In September 1923, Seikosha Factory faced its greatest crisis ever, the Great Kanto Earthquake. The fires sparked by the earthquake reaped serious damage to Seikosha and Kintaro Hattori. The only part of the factory not decimated was a sole feed-water tower made of steel. Kintaro’s residence and the temporary office he rented during the construction of the main store building were also destroyed.
Kintaro, already 62, was depressed for only day or two. Four days after the disaster he declared plans to rebuild the Seikosha Factory. Restoration work began at once.
The sales section at K. Hattori & Co. started buying and wholesaling imported timepieces in mid-October and started full-scale business from a temporary store launched in November.
The earthquake had also destroyed about 1500 clocks and watches the factory had received from customers for repairs. Kintaro placed an advertisement in the paper and compensated customers who came forward by providing new equivalents. This gesture attracted a great deal of attention in the general public.
The production sector (Seikosha Factory) took a step toward restoration on the 1st of the following month. A temporary factory building was completed at the end of the month. Several more temporary factory buildings were constructed in 1924, the following year. The sector shipped wall clocks in March, pocket watch cases in April, and alarm clocks in September.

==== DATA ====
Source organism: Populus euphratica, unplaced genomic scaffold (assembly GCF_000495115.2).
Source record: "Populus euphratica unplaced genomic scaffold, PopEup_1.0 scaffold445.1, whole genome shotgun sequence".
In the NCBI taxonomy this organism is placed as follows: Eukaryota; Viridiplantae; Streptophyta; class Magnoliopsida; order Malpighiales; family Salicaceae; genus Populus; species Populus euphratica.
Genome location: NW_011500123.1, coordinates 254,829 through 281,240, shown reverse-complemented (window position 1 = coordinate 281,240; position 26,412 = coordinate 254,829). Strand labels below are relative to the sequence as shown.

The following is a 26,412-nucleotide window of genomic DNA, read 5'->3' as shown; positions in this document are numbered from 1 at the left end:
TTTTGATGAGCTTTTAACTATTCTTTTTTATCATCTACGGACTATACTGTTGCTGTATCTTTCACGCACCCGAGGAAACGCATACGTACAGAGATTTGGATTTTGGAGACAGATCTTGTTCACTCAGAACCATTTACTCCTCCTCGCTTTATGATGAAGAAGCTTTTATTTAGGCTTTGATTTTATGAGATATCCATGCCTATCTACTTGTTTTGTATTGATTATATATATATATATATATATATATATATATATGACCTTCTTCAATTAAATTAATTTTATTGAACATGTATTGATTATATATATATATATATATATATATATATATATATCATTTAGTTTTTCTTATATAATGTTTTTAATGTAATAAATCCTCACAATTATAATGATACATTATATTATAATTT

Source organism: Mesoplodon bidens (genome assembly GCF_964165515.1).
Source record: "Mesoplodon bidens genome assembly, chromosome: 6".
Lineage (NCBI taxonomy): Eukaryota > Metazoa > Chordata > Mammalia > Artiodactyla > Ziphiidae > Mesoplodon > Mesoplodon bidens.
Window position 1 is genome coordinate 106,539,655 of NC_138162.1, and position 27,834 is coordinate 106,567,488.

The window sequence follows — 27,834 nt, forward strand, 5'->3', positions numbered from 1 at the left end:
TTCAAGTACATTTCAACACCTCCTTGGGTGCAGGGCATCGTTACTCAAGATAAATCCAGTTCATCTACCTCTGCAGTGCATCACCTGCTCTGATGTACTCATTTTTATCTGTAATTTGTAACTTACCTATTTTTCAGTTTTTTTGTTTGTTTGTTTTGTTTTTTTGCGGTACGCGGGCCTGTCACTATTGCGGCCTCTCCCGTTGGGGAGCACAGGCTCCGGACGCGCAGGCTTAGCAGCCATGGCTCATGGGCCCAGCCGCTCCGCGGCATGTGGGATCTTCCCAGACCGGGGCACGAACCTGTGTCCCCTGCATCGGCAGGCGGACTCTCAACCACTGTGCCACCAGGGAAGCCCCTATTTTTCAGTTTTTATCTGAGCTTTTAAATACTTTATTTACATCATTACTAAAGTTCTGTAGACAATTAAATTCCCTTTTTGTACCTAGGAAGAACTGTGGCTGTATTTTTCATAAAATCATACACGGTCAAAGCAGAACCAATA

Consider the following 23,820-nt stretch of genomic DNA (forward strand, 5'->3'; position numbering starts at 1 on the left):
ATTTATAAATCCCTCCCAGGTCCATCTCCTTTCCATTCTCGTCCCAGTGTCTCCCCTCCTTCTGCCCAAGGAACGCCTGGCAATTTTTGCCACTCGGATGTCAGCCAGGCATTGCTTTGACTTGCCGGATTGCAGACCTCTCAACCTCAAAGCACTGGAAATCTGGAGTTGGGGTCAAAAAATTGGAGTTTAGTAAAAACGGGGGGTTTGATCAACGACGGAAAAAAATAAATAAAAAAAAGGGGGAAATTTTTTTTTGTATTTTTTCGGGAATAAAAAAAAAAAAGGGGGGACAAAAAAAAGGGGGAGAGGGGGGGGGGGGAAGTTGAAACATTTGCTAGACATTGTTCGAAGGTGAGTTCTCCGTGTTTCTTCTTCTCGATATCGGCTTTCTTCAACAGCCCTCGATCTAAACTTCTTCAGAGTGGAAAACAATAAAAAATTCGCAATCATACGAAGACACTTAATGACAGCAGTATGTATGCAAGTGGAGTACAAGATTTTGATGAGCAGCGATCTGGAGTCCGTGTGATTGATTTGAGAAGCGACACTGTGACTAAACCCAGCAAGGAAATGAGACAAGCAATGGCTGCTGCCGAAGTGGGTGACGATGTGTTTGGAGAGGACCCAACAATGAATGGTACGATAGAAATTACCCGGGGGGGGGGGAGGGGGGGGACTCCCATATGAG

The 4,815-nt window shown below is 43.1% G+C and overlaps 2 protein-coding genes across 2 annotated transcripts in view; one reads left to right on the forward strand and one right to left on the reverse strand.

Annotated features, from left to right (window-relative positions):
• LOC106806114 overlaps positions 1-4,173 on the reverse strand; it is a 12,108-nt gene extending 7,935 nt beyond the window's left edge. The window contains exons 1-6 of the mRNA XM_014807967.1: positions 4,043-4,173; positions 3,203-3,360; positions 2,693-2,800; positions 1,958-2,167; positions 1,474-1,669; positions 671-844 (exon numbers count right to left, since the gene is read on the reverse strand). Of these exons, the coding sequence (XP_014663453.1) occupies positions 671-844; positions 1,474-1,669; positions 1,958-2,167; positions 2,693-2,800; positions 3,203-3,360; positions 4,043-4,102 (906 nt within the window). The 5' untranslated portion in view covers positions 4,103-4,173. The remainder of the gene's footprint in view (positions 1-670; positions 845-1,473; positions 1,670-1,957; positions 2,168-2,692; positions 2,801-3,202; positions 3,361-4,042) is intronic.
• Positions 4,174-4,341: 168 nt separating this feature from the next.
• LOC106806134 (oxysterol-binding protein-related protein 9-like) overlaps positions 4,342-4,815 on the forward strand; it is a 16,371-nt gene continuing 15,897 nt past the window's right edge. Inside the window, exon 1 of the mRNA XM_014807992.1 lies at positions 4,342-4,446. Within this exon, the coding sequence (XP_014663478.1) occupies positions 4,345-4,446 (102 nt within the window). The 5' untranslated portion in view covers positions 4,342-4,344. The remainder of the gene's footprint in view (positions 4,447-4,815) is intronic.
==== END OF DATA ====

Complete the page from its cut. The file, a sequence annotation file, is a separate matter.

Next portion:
The extremely fast restoration was achieved mostly through the efforts of the people on hand at the factory.
And by a stroke of great luck, 60 to 70% of the burnt machine tools were still salvageable and useable after repairs.
In December of the same year, the production of wristwatches commenced under a new brand name, Seiko. A prototype that had been completed the day before the catastrophic earthquake luckily survived the fire. The new brand was born just as the nation prepared to conquer its difficulties and take a new step forward. The survival of the prototype helped K. Hattori restore the Seikosha Factory. The birth of the Seiko wristwatch spurred the modernization of the factory’s manufacturing equipment and processes and laid the foundations for the company’s subsequent developments and breakthroughs.